A staff of Indorama Eleme Fertilizer and Chemicals LTD, Adeya Osaro, says the firm denied him two years’ worth of salaries from 2017 to 2019.
During that period, Osaro was in a hospital in Ras Al Khaimah in the United Arab Emirates, receiving treatment for grade-two kidney failure.
He said when he returned to Nigeria, he was informed by Eva Onyebuoha, the assistant head of human resource in the firm that his employment as a process control engineer had been terminated in absentia because he was medically unfit.
Having received this information in confidence, Osaro said he would send in his resignation.
But he said the company’s refusal to either accept his resignation or give him a letter of termination had made it difficult for him to access his pension or seek out a new job.
He said the treatment he received improved the state of his kidney from grade two to grade one.
Osaro maintained that following the self-sponsored treatment; he was fully fit, contrary to Onyebuoha’s claim.
“I was having health challenges which the company’s clinic was unable to handle as a result of lack of expertise and equipment. I was experiencing loss of weight, abdominal pains, dehydration and loss of appetite,” he said.
Osaro said he was advised by the medical team at the firm to seek counsel outside.
“I went first to Atinu Hospital, which is my HMO – Health Management Organisation. I was diagnosed of a damaged muscle in my lower abdomen but was advised to seek better treatment because my situation was more critical since it was affecting my kidney.”
Then he decided to seek treatment abroad.
“While away on the course of treatment, I informed the company about the reports and they regularly communicated with me on the phone. A senior official at the HR department, Godswill Eke, followed up with phone communications.
“He said the company is in prayers with me, and once I am done with my treatment that I should return with medical reports for reimbursement and integration.”
While Osaro was away, another development that would become thorny sprung up.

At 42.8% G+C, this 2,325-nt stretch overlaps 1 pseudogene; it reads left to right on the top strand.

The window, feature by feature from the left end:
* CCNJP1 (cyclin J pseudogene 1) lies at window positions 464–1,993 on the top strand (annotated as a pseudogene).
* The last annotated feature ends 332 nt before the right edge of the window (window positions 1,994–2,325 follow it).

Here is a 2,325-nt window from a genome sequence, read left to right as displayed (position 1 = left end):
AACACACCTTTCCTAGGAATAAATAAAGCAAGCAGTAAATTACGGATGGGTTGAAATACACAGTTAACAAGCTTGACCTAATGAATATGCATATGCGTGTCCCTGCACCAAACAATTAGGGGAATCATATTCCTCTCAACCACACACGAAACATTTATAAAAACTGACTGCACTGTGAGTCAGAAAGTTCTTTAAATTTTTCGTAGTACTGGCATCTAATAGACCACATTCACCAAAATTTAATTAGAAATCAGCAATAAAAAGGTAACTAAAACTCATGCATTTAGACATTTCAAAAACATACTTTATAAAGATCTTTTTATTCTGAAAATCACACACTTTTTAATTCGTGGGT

The company had in 2015 sponsored him and 28 other staff on an 18-month course to India but chose to hold on to his certificate.
“During the period of my absence, our training certificates from India were released, and mine was withheld pending my return. I pressed for the release, but the company refused, saying it would only be released on arrival.
Osaro said his salary was stopped as soon as his medical leave was approved in 2017.
He said he reminded the company of this, informing the management of the fact that he was footing his bills.
“I complained, but they promised to look into it when I return with my medical reports. Later on, the company without informing me used my pictures on the front page of the company’s annual IMPACT magazine. I was saddened by it, and I reached out to a senior management member who advised him to stick to his request for his training certificate from India.
When Osaro returned in 2019, he said he received the news of his verbal dismissal.
“I went to the company to resume work. I was told that I am not medically fit and I have been released in absentia, so I should do my clearance and go. I said to her – Onyebuoha, I would do the clearance only if my benefits and entitlement and my training certificate from India are released to me.
“She said I would have to report to her office again the next day. While at the gate the next day, I phoned her; she said the company didn’t want to see me and that I should leave the premises.
“I sought a lawyer and wrote to them. They acknowledged receipt of the letter but refused to respond.”
Osaro said his next move was to go to the Public Complaints Commission in Rivers State.
According to him, the firm has since January gave him excuses and false hope while doing nothing about his entitlement.
“This all started because they used my image on their magazine and I told them ‘you should have asked me or told me you want to do something like this. That was the only statement I made.”
After his complaint, Osaro said the company’s head of media and communication, Josy Nkwocha, was queried.
The company’s representative, Onyebuoha, told SaharaReporters that Osaro had not completed his termination process.
She said the firm had no issues with him and advised him to honour their invitation.
But Osaro insisted that had emailed his resignation but the company did not respond.
He said without an exit letter from the firm, his life had been put on hold.
“Wherever you go now, they would always ask for the exit letter from the former company,” he said. “Two weeks ago, I was at the pension office to take 25 per cent of my pension; they told me they couldn’t process my request without the same release letter.”